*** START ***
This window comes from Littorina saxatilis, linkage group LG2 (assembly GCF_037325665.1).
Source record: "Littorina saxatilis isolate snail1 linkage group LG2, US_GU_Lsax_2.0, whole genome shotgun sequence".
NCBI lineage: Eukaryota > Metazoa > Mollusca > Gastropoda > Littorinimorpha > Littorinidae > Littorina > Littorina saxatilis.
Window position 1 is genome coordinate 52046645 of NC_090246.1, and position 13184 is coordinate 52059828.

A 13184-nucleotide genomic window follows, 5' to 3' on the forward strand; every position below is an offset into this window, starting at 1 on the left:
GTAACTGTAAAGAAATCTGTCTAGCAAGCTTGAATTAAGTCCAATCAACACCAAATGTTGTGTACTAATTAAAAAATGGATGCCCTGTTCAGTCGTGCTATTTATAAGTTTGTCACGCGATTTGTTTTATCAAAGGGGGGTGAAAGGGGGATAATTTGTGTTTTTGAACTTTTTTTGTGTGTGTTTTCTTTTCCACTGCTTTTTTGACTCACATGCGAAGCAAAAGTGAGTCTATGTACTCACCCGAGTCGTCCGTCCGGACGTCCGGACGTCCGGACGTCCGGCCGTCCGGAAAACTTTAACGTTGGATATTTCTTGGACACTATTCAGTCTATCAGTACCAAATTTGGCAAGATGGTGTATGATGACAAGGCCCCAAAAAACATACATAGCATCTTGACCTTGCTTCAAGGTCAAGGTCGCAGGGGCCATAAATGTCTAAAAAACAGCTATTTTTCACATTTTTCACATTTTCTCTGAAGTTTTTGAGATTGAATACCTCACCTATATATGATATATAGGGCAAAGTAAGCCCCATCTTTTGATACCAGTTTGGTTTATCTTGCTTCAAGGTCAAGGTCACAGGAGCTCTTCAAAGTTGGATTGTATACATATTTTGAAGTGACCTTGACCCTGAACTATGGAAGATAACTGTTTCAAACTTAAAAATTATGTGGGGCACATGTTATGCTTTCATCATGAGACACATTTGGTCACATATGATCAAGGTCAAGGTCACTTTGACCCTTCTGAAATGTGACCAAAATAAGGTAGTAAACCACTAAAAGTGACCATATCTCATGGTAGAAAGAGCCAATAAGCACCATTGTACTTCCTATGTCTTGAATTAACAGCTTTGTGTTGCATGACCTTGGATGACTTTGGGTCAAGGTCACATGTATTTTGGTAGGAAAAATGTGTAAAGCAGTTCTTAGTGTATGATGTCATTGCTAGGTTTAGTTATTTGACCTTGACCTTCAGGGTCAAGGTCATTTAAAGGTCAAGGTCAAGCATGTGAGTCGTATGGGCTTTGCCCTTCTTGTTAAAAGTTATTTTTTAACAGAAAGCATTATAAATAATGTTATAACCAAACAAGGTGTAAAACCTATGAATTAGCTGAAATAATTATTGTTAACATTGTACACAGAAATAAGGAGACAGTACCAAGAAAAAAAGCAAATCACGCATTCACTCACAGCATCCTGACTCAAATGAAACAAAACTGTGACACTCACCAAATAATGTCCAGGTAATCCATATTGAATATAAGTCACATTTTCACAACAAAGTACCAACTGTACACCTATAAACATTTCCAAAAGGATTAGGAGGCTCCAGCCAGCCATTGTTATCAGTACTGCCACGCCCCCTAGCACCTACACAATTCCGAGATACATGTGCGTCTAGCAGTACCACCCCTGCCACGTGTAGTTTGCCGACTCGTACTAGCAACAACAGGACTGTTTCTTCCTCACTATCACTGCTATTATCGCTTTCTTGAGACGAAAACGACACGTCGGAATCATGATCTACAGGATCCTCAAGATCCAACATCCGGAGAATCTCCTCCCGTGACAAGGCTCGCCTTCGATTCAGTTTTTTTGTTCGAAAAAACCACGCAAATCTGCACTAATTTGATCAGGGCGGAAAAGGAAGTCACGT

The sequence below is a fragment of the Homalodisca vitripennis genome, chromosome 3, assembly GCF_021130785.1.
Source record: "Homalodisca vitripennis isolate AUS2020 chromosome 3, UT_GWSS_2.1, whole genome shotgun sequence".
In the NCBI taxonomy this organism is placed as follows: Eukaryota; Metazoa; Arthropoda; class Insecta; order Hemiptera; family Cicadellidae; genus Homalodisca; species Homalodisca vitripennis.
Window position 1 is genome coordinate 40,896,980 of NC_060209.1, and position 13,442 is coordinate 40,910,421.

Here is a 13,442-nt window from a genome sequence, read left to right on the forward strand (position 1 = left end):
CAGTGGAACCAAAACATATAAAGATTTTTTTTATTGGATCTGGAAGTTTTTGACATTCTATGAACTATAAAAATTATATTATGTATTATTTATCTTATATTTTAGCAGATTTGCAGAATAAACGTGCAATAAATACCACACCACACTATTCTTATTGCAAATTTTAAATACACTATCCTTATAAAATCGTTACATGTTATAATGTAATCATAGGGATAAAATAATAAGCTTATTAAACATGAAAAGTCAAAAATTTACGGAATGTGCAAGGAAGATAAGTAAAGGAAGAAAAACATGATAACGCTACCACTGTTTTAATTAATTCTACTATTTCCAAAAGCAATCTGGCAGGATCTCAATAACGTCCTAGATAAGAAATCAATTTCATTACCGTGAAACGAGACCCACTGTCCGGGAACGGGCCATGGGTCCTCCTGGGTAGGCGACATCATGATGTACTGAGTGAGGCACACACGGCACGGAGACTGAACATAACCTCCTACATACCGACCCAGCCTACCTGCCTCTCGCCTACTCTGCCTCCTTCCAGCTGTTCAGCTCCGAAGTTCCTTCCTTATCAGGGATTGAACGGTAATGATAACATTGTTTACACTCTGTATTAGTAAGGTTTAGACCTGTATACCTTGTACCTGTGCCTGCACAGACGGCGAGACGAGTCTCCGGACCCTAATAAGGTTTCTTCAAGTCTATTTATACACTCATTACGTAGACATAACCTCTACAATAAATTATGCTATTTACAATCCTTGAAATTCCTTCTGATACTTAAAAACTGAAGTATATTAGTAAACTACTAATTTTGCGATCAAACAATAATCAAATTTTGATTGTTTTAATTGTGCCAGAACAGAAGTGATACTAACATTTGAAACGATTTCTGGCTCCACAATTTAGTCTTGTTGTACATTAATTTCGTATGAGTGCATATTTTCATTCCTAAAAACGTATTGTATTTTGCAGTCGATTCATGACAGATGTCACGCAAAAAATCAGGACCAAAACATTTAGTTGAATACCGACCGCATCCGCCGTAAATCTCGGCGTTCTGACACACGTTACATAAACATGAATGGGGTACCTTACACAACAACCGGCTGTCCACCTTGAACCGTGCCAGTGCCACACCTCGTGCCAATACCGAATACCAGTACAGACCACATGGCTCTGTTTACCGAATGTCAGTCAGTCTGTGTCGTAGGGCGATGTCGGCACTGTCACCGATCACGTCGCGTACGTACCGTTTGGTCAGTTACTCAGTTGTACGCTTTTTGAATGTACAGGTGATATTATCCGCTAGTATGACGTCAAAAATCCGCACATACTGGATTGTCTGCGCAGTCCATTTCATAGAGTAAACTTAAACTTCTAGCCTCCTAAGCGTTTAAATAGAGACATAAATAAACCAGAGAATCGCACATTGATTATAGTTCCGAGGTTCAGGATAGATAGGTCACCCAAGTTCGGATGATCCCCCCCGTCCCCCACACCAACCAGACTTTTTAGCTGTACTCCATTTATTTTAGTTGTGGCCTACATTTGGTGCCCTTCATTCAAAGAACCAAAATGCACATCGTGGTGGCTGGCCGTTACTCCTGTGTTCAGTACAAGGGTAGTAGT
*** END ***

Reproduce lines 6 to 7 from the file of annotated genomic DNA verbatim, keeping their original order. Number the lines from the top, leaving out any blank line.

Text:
GTAACTGTAAAGAAATCTGTCTAGCAAGCTTGAATTAAGTCCAATCAACACCAAATGTTGTGTACTAATTAAAAAATGGATGCCCTGTTCAGTCGTGCTATTTATAAGTTTGTCACGCGATTTGTTTTATCAAAGGGGGGTGAAAGGGGGATAATTTGTGTTTTTGAACTTTTTTTGTGTGTGTTTTCTTTTCCACTGCTTTTTTGACTCACATGCGAAGCAAAAGTGAGTCTATGTACTCACCCGAGTCGTCCGTCCGGACGTCCGGACGTCCGGACGTCCGGCCGTCCGGAAAACTTTAACGTTGGATATTTCTTGGACACTATTCAGTCTATCAGTACCAAATTTGGCAAGATGGTGTATGATGACAAGGCCCCAAAAAACATACATAGCATCTTGACCTTGCTTCAAGGTCAAGGTCGCAGGGGCCATAAATGTCTAAAAAACAGCTATTTTTCACATTTTTCACATTTTCTCTGAAGTTTTTGAGATTGAATACCTCACCTATATATGATATATAGGGCAAAGTAAGCCCCATCTTTTGATACCAGTTTGGTTTATCTTGCTTCAAGGTCAAGGTCACAGGAGCTCTTCAAAGTTGGATTGTATACATATTTTGAAGTGACCTTGACCCTGAACTATGGAAGATAACTGTTTCAAACTTAAAAATTATGTGGGGCACATGTTATGCTTTCATCATGAGACACATTTGGTCACATATGATCAAGGTCAAGGTCACTTTGACCCTTCTGAAATGTGACCAAAATAAGGTAGTAAACCACTAAAAGTGACCATATCTCATGGTAGAAAGAGCCAATAAGCACCATTGTACTTCCTATGTCTTGAATTAACAGCTTTGTGTTGCATGACCTTGGATGACTTTGGGTCAAGGTCACATGTATTTTGGTAGGAAAAATGTGTAAAGCAGTTCTTAGTGTATGATGTCATTGCTAGGTTTAGTTATTTGACCTTGACCTTCAGGGTCAAGGTCATTTAAAGGTCAAGGTCAAGCATGTGAGTCGTATGGGCTTTGCCCTTCTTGTTAAAAGTTATTTTTTAACAGAAAGCATTATAAATAATGTTATAACCAAACAAGGTGTAAAACCTATGAATTAGCTGAAATAATTATTGTTAACATTGTACACAGAAATAAGGAGACAGTACCAAGAAAAAAAGCAAATCACGCATTCACTCACAGCATCCTGACTCAAATGAAACAAAACTGTGACACTCACCAAATAATGTCCAGGTAATCCATATTGAATATAAGTCACATTTTCACAACAAAGTACCAACTGTACACCTATAAACATTTCCAAAAGGATTAGGAGGCTCCAGCCAGCCATTGTTATCAGTACTGCCACGCCCCCTAGCACCTACACAATTCCGAGATACATGTGCGTCTAGCAGTACCACCCCTGCCACGTGTAGTTTGCCGACTCGTACTAGCAACAACAGGACTGTTTCTTCCTCACTATCACTGCTATTATCGCTTTCTTGAGACGAAAACGACACGTCGGAATCATGATCTACAGGATCCTCAAGATCCAACATCCGGAGAATCTCCTCCCGTGACAAGGCTCGCCTTCGATTCAGTTTTTTTGTTCGAAAAAACCACGCAAATCTGCACTAATTTGATCAGGGCGGAAAAGGAAGTCACGT

The sequence below is a fragment of the Homalodisca vitripennis genome, chromosome 3, assembly GCF_021130785.1.